Software estimation is hard, really hard, but still many software companies rely heavily on software estimations. I will present twelve big problems that come with software estimation. The list could easily have 20 or 30 problems, but I limited the list to only twelve problems.
I will not suggest any solutions to these problems yet; that is the topic of another post.
1. It is impossible to estimate the unknown
Every software is unique, and it is impossible to estimate a software accurately, when it’s being done for the first time. Even if the requirements are given, it is really hard to estimate a complex system that is going to be built with the given requirements.
Software can be programmed in so many different ways, and usually design decisions, which are not known during the time of estimation, have a huge impact on the duration of the project.
There are, of course, different kind models and methods to make the estimates more accurate, but even with the perfect method, the estimates are still only guesses, because of all the things that are unknown when the estimates are needed, which is usually before the development starts.
2. Estimates are usually optimistic
Most programmers make optimistic estimations. They either think they are more productive than they actually are, or they do not understand the complexity of the software.
This usually leads to padding. The person who receives estimates from the programmers might multiply the estimates with a magic number just to make the estimates less optimistic. This is also very bad, because everyone doesn’t make optimistic estimations.
3. Estimated time is always used
Most programmers also tend to spend the allocated time on a task. If something is estimated to take two days, the programmer makes sure that it takes two days. Even if he finishes early, he will tune and polish his solution, or just slack off, until the allocated time is spent.
This creates a situation, where nothing gets done faster than the estimates, but some things will take longer than the estimates.
4. Business relies on estimations too heavily
Product launches are scheduled based on estimates. Trade shows are booked based on estimates. In some companies the whole sales and marketing departments rely so heavily on estimations that any kind of delay will cause major problems for the company.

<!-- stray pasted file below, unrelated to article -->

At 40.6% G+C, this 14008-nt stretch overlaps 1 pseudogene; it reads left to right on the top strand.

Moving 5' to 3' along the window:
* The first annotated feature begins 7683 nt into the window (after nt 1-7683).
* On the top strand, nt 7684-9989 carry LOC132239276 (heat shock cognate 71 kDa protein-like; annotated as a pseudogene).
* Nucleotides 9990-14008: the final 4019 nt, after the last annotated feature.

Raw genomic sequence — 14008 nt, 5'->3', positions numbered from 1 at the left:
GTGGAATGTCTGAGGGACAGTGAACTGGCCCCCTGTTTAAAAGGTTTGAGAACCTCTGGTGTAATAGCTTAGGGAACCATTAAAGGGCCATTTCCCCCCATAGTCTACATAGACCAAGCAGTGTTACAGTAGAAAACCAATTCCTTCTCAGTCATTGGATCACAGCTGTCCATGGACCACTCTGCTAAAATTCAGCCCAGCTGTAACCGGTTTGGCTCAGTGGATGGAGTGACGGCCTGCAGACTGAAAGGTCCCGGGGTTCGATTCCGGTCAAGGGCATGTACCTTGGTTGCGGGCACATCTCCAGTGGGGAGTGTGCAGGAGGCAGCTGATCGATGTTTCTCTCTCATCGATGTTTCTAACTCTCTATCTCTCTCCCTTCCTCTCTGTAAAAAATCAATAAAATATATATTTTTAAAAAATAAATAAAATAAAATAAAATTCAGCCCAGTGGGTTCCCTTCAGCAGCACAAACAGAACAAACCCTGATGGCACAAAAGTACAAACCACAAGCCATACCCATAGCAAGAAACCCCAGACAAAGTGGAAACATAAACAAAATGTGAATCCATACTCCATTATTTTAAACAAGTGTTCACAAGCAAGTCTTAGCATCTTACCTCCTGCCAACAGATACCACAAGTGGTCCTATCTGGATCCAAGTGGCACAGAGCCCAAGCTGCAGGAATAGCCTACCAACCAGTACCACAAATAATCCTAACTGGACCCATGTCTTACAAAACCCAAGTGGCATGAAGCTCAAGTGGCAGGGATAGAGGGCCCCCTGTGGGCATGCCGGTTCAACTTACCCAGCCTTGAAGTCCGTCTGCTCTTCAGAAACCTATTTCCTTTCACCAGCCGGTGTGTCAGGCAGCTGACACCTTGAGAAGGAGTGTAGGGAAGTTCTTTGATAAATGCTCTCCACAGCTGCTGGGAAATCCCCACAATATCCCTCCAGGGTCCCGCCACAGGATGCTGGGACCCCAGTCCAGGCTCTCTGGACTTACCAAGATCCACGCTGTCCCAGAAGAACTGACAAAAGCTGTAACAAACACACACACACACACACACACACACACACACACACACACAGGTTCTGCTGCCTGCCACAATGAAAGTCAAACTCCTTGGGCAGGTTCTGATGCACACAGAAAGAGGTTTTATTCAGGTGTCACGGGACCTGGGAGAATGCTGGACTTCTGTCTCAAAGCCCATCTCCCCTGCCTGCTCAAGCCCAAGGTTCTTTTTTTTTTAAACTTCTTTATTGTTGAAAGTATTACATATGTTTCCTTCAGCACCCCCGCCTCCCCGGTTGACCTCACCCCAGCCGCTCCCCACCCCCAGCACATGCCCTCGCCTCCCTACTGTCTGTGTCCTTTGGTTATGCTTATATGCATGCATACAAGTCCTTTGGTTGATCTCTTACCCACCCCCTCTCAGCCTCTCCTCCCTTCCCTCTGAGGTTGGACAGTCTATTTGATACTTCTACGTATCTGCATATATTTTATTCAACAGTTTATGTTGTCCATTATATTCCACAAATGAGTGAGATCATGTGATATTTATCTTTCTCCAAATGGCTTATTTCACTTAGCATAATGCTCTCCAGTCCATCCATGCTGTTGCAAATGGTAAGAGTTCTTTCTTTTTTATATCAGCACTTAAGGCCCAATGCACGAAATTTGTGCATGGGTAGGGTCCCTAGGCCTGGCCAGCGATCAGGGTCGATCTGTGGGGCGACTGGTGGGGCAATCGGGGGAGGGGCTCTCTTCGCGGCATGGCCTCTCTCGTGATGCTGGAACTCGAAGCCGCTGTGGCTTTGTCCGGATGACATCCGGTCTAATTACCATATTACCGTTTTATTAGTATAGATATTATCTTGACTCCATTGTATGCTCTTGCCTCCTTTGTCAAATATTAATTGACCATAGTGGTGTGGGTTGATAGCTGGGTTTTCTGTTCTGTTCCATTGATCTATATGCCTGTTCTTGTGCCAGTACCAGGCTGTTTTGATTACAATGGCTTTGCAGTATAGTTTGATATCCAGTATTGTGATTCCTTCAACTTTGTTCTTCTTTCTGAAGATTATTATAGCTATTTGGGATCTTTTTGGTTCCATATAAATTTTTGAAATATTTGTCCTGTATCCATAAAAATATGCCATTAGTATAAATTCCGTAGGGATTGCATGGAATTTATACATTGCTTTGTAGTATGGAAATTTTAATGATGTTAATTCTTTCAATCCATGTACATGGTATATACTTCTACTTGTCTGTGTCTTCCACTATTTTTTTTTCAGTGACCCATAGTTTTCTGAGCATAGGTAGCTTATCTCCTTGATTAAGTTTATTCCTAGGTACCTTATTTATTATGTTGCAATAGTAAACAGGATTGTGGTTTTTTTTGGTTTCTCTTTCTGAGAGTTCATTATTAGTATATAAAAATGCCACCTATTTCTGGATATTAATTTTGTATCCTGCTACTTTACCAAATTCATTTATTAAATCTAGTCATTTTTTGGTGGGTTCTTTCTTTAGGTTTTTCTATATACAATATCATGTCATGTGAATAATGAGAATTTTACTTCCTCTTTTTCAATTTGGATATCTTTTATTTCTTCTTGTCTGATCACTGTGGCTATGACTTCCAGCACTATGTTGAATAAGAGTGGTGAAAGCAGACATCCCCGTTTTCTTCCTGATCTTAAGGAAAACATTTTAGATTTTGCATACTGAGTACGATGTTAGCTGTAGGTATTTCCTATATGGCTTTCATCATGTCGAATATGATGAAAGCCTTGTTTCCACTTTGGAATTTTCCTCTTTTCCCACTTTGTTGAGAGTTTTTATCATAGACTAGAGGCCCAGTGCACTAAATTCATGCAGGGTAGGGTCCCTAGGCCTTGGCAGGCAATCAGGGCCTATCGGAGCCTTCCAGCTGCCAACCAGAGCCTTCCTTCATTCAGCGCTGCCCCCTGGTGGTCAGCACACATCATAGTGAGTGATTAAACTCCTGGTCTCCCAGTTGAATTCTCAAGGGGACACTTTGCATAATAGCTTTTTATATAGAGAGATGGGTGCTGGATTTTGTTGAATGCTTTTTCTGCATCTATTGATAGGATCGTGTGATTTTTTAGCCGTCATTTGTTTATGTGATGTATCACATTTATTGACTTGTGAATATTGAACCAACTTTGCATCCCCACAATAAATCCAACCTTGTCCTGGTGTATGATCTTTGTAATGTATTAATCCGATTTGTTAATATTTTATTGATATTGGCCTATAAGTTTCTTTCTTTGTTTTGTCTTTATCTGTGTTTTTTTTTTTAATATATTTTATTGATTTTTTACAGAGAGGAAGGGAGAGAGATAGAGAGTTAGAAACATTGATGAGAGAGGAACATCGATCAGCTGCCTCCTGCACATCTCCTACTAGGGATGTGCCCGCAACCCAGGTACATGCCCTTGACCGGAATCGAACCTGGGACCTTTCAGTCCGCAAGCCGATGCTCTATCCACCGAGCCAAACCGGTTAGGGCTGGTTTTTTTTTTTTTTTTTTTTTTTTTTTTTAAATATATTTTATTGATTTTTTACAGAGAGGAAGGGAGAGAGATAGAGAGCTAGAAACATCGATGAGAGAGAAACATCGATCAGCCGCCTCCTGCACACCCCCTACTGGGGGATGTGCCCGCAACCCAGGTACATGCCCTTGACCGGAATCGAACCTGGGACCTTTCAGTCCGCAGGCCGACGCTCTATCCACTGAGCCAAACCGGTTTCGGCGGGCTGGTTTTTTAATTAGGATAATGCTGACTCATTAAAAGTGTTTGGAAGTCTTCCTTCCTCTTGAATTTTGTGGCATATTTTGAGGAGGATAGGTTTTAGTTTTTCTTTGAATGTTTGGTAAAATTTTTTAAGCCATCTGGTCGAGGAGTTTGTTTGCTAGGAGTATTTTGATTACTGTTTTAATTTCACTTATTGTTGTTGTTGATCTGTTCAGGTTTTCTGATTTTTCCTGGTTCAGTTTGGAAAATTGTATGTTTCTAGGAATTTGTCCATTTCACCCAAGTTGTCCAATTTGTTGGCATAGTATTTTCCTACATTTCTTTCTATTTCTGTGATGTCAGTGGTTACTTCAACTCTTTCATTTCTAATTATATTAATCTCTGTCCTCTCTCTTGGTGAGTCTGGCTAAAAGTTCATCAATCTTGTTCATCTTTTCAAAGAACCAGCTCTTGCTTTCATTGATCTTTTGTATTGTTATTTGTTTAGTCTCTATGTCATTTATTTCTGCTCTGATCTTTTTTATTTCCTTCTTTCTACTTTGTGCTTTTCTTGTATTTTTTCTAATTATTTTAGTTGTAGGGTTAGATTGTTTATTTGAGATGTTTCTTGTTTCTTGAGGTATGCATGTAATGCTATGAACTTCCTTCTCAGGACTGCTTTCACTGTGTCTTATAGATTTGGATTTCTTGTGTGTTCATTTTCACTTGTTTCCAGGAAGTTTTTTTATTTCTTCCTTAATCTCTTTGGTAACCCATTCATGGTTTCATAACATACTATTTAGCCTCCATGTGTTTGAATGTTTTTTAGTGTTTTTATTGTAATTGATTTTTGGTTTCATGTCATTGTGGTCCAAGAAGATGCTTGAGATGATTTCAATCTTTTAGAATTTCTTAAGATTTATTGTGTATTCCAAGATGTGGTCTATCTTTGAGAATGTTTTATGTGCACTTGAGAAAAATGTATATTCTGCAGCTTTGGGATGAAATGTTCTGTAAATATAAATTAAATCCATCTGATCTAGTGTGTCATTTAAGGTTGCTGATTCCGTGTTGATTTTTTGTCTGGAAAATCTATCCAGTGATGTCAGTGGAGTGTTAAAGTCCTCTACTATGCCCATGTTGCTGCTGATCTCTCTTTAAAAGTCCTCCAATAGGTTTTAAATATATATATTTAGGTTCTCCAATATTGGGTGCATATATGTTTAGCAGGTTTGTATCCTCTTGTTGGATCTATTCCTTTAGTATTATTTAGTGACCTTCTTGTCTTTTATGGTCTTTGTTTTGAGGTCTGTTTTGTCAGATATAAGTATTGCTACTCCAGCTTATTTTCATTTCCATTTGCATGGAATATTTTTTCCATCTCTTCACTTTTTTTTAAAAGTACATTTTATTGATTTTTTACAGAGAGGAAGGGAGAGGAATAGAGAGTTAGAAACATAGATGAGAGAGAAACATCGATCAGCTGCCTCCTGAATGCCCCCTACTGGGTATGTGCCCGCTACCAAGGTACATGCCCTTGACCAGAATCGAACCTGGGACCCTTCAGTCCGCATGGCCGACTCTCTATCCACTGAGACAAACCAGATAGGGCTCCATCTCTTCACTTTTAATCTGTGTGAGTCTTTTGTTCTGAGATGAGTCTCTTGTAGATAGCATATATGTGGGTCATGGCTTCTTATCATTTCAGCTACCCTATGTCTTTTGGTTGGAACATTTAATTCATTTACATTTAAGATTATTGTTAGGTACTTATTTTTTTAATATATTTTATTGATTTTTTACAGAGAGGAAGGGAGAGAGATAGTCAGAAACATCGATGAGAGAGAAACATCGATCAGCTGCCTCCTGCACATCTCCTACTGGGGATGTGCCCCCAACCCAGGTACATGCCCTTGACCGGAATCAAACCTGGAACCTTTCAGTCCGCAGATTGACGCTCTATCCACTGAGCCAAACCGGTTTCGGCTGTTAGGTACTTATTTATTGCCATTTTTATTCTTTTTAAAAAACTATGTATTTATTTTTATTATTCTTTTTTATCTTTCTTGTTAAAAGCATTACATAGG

5. A lot of time is spent on things that are not estimated
Even if the estimates are perfect, a lot of time must be spent on things that are not estimated. Programmers need to do some maintenance for older versions, someone gets sick, and new tasks come up during the project.
Many companies add another padding for these things, but it does not make the art of estimation any better. If estimates are based on adding padding, and padding on top of guesses, it does not sound something that can be relied on very much.
6. Estimates are not treated as estimates
People do not understand the meaning of the word estimate. It should be taken literally, but the true meaning of the word is not understood nor is it respected. There shouldn’t be too many plans that rely on the estimates. If things that have estimates depend on other estimated things, it creates a chain reaction of delays, when an estimate cannot be reached.
7. Estimates do not consider productivity variations between programmers
This adds another level of difficulty for estimations. In traditional industry, you know the speed of the average bridge builder, but programmers differ so much in productivity that it is impossible to estimate accurately something when you have two unknown variables: the speed of development, and the required amount of work.
The situation is not that bad when programmers estimate their own work, because they might have a good guess on their own productivity, but when someone else does the estimation for the programmers, they could get equally believable numbers with a Stetson-Harrison method.
8. Changes in requirements do not reflect on estimations
Most projects have changes in requirements through out the project, but the estimations for the whole project are not changed. Every single feature added to project must have an effect on the estimates, otherwise the whole process of estimating things is a complete joke.
9. Truth is told when it’s too late
When programmers make their own estimations, they blindly believe that the estimates can be reached and the software will be finished on time. They won’t accept that their estimates were optimistic, until very late in the project, when telling the truth is already too late.
10. Estimates are not updated when they cannot be reached
When estimates are not reached, other estimates should also be corrected, because missing estimates is usually a sign of optimistic estimation. However, in these situations programmers blindly believe that they can do the rest of the tasks faster to make up for the lost time, when the opposite is usually true.
11. Programmers are blamed when estimates cannot be reached
When the whole success of the company depends on estimates, someone must be blamed when the estimates cannot be reached. Usually the finger is pointed to the people, who could not keep up with the estimates: the programmers. This will create a very unhealthy work environment, and programmers will pad the estimates just to keep their jobs safe.
12. Wrong people do the estimates
Estimates should be made by the programmers themselves. Sometimes team leads can do the estimates for them, but the game is lost, if someone with an MBA does the estimates. Run and don’t look back, if this is happening in your company.